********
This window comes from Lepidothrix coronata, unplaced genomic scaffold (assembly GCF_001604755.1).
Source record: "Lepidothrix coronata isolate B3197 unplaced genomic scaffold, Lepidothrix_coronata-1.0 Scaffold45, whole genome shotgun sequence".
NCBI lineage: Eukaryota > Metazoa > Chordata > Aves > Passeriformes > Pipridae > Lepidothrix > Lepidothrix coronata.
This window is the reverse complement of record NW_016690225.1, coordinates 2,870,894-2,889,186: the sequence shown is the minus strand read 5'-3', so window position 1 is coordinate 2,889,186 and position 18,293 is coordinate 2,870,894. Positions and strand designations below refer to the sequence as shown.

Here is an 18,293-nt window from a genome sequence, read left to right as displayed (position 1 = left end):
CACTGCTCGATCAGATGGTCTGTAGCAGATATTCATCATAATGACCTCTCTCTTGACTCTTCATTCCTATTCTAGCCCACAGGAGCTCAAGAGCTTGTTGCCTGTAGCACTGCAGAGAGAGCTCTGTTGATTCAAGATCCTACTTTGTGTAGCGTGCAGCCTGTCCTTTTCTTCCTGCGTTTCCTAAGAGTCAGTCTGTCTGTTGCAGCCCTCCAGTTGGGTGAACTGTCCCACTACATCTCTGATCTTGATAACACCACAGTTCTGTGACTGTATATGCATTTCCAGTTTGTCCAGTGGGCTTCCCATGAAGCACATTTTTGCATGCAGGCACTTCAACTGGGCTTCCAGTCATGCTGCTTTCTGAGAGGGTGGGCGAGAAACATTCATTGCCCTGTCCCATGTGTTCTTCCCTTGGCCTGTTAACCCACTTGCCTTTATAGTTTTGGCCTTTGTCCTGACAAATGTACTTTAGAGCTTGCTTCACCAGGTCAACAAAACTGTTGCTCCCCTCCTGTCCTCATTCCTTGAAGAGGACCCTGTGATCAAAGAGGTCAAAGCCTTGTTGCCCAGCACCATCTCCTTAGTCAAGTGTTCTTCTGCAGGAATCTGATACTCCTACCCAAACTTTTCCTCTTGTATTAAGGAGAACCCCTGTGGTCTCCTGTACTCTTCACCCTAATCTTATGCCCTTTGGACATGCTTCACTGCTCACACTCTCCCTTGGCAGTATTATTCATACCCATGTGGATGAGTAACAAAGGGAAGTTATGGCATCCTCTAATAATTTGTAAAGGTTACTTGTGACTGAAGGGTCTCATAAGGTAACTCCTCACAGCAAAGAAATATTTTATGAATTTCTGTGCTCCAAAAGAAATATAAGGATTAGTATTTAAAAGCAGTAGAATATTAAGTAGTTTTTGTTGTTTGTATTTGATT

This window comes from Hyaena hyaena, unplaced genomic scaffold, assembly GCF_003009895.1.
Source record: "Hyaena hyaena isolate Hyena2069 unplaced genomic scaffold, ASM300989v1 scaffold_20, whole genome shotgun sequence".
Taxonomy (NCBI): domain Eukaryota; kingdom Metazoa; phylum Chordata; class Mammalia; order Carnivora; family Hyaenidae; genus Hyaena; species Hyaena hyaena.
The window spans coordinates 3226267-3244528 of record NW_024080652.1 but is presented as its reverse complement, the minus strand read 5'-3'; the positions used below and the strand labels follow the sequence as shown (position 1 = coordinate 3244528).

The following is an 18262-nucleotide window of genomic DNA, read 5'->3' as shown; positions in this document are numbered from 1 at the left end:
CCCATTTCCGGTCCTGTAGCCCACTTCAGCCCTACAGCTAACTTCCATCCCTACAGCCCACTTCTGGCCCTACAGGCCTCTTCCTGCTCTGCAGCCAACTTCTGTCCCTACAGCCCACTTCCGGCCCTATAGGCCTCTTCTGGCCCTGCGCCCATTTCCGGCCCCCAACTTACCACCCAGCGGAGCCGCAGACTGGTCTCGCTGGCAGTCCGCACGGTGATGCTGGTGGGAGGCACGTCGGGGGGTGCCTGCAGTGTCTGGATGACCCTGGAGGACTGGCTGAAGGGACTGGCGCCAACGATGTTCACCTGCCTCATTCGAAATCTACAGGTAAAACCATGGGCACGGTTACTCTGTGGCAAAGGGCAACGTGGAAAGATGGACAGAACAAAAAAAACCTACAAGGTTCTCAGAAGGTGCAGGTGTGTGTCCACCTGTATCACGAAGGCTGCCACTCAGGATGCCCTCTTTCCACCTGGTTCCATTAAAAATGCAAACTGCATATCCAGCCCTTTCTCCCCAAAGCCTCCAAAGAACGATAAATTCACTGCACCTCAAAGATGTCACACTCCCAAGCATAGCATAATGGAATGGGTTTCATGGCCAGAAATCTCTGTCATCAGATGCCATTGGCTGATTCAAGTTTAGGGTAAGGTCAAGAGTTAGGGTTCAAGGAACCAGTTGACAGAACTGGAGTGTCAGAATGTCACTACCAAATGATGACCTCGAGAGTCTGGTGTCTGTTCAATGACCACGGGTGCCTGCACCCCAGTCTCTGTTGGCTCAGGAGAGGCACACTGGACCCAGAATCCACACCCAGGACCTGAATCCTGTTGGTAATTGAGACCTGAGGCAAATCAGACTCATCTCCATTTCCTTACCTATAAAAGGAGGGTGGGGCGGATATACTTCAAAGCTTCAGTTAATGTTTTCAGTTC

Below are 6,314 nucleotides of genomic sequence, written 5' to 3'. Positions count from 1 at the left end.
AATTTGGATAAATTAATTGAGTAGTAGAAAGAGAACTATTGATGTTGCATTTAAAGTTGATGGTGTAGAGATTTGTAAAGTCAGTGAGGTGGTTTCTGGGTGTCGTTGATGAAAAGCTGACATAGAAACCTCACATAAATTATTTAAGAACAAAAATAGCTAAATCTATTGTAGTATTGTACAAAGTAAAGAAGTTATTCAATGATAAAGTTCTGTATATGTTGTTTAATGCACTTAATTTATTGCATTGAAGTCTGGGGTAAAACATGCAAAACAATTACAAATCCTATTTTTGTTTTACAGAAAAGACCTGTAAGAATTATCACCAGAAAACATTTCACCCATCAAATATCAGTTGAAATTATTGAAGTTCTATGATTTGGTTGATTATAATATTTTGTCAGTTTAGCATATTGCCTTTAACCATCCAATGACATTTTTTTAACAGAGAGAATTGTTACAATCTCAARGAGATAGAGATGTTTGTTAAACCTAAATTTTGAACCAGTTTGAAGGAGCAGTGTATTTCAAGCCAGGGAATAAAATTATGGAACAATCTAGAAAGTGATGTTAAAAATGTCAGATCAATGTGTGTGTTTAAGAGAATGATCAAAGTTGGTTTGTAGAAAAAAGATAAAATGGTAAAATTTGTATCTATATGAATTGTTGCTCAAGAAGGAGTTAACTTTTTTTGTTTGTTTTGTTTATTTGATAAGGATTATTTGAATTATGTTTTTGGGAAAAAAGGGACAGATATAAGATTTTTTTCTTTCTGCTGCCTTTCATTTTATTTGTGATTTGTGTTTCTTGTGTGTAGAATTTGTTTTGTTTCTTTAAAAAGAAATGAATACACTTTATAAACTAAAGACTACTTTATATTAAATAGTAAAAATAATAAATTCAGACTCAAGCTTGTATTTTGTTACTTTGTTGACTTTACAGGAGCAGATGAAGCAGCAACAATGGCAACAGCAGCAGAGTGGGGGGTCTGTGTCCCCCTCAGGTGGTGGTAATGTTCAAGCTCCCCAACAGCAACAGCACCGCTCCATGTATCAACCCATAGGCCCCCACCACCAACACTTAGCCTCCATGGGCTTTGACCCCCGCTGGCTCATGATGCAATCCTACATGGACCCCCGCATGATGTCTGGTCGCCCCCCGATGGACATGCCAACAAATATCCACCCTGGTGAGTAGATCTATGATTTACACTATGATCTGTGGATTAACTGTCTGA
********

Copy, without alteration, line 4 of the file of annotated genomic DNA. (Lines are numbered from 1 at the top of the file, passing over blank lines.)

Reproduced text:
This window is the reverse complement of record NW_016690225.1, coordinates 2,870,894-2,889,186: the sequence shown is the minus strand read 5'-3', so window position 1 is coordinate 2,889,186 and position 18,293 is coordinate 2,870,894. Positions and strand designations below refer to the sequence as shown.